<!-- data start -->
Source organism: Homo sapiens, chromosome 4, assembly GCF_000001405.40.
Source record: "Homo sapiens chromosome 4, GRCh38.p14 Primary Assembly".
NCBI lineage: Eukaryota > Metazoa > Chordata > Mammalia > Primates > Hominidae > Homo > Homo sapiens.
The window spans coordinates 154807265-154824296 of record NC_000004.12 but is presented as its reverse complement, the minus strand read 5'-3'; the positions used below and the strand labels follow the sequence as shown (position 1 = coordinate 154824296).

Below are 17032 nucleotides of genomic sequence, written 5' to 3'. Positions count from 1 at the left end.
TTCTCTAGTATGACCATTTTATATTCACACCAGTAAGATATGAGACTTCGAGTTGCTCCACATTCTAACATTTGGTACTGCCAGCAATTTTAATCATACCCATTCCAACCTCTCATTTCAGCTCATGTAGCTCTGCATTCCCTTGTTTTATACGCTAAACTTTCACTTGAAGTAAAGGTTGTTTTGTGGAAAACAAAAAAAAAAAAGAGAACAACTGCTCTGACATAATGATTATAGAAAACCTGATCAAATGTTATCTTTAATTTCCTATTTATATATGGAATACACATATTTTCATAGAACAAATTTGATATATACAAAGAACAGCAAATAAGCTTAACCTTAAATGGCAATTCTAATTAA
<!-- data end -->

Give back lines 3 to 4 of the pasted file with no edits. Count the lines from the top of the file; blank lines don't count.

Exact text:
NCBI lineage: Eukaryota > Metazoa > Chordata > Mammalia > Primates > Hominidae > Homo > Homo sapiens.
The window spans coordinates 154807265-154824296 of record NC_000004.12 but is presented as its reverse complement, the minus strand read 5'-3'; the positions used below and the strand labels follow the sequence as shown (position 1 = coordinate 154824296).